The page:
“At last by the steepness of a new descent I recognized that I had crossed the watershed and was coming down into the valley of this river. The ride had dwindled to a path, and I was wondering where the path would lead me when I noticed that it was getting more orderly: there were patches of sand, and here and there a man had cut and trimmed the edges of the way. Then it became more orderly still. It was all sanded, and there were artificial bushes here and there – I mean bushes not native to the forest, until at last I was aware that my ramble had taken me into some one’s own land, and that I was in a private ground.
“I saw no great harm in this, for a traveller, if he explains himself, will usually be excused; moreover, I had to continue, for I knew no other way, and this path led me westward also. Only, whether because my trespassing worried me or because I felt my own dishevelment more acutely, the lack of sleep and the strain upon me increased as I pursued those last hundred yards, until I came out suddenly from behind a screen of rosebushes upon a large lawn, and at the end of it there was a French country house with a moat round it, such as they often have, and a stone bridge over the moat.
“The château was simple and very grand. The mouldings upon it pleased me, and it was full of peace. Upon the further side of the lawn, so that I could hear it but not see it, a fountain was playing into a basin. By the sound it was one of those high French fountains which the people who built such houses as these two hundred years ago delighted in. The plash of it was very soothing, but I was so tired and drooping that at one moment it sounded much further than at the next.
“There was an iron bench at the edge of the screen of roses, and hardly knowing what I did, – for it was not the right thing to do in another person’s place – I sat down on this bench, taking pleasure in the sight of the moat and the house with its noble roof, and the noise of the fountain. I think I should have gone to sleep there and at that moment – for I felt upon me worse than ever the strain of that long hot morning and that long night journey – had not a very curious thing happened.”
Here the man looked up at me oddly, as though to see whether I disbelieved him or not; but I did not disbelieve him.
I was not even very much interested, for I was trying to make the trees to look different one from the other, which is an extremely difficult thing: I had not succeeded and I was niggling away. He continued with more assurance:
“The thing that happened was this: a young girl came out of the house dressed in white, with a blue scarf over her head and crossed round her neck. I knew her face as well as possible: it was a face I had known all my youth and early manhood – but for the life of me I could not remember her name!’
“When one is very tired,” I said, “that does happen to one: a name one knows as well as one’s own escapes one. It is especially the effect of lack of sleep.”
“It is,” said he, sighing profoundly; “but the oddness of my feeling it is impossible to describe, for there I was meeting the oldest and perhaps the dearest and certainly the most familiar of my friends, whom,” he added, hesitating a moment, “I had not seen for many years. It was a very great pleasure … it was a sort of comfort and an ending. I forgot, the moment I saw her, why I had come over the hills, and all about how I meant to get to Chartres…. And now I must tell you,” added the man a little awkwardly, “that my name is Peter.”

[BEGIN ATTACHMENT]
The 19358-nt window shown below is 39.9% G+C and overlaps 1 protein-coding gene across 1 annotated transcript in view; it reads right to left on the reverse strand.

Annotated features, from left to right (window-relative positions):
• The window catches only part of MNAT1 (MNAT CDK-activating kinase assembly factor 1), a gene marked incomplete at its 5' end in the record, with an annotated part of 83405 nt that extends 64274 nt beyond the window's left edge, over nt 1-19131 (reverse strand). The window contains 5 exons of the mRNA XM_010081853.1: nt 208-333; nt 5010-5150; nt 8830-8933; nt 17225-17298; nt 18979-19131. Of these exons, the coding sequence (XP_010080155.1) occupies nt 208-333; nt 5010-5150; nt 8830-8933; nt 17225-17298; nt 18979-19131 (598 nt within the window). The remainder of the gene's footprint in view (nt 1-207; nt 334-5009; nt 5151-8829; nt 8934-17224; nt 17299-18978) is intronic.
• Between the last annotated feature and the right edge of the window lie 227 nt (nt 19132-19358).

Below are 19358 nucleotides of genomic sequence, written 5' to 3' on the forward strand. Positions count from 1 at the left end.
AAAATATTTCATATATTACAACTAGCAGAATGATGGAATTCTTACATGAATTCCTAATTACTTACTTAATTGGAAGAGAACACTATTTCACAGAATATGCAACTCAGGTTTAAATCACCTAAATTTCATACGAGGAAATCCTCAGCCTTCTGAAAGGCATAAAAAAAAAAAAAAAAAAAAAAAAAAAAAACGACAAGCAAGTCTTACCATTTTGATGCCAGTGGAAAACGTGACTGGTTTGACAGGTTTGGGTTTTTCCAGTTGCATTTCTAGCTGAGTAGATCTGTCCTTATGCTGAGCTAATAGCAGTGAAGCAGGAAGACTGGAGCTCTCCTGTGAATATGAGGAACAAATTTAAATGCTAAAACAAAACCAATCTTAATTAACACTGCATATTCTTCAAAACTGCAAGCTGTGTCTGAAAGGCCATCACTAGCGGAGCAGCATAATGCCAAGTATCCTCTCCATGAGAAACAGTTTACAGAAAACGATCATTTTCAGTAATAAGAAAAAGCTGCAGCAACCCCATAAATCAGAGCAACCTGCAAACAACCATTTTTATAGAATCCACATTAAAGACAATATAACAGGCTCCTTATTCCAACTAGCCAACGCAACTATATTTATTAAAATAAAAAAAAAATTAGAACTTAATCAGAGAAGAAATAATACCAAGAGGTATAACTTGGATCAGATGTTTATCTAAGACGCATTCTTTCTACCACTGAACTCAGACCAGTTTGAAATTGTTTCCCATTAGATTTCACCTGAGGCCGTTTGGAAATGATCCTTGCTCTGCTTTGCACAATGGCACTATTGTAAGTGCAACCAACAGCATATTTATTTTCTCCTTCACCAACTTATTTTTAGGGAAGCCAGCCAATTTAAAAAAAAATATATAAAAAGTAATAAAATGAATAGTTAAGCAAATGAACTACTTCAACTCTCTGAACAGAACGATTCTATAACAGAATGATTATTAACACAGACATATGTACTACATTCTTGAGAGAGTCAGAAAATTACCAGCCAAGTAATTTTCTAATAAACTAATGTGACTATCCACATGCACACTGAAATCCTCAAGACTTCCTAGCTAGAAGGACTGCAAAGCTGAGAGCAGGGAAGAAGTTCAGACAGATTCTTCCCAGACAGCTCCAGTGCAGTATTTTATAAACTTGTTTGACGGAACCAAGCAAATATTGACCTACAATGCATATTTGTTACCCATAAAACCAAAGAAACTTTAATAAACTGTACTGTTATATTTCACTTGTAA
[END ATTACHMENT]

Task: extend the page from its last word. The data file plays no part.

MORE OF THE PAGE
“No doubt,” said I gravely, for I could not see why he should not bear that name.
“My Christian name,” he continued hurriedly.
“Of course,” said I, as sympathetically as I could. He seemed relieved that I had not even smiled at it.
“Yes,” he went on rather quickly, “Peter—my name is Peter. Well, this lady came up to me and said, ‘Why, Peter, we never thought you would come!’ She did not seem very much astonished, but rather as though I had come earlier than she had expected. ‘I will get Philip,’ she said. ‘You remember Philip?’ Here I had another little trouble with my memory: I did remember that there was a Philip, but I could not place him. That was odd, you know. As for her, oh, I knew her as well as the colour of the sky: it was her name that my brain missed, as it might have missed my own name or my mother’s.
“Philip came out as she called him, and there was a familiarity between them that seemed natural to me at the time, but whether he was a brother or a lover or a husband, or what, I could not for the life of me remember.
“’You look tired,’ he said to me in a kind voice that I liked very much and remembered clearly. ‘I am,’ said I, ‘dog tired.’ ‘Come in with us,’ he said, ‘and we will give you some wine and water. When would you like to eat?’ I said I would rather sleep than eat. He said that could easily be arranged.
“I strolled with them towards the house across that great lawn, hearing the noise of the fountain, now dimmer, now nearer; sometimes it seemed miles away and sometimes right in my ears. Whether it was their conversation or my familiarity with them or my fatigue, at any rate, as I crossed the moat I could no longer recall anything save their presence. I was not even troubled by the desire to recall anything; I was full of a complete contentment, and this surging up of familiar things, this surging up of it in a foreign place, without excuse or possible connexion or any explanation whatsoever, seemed to me as natural as breathing.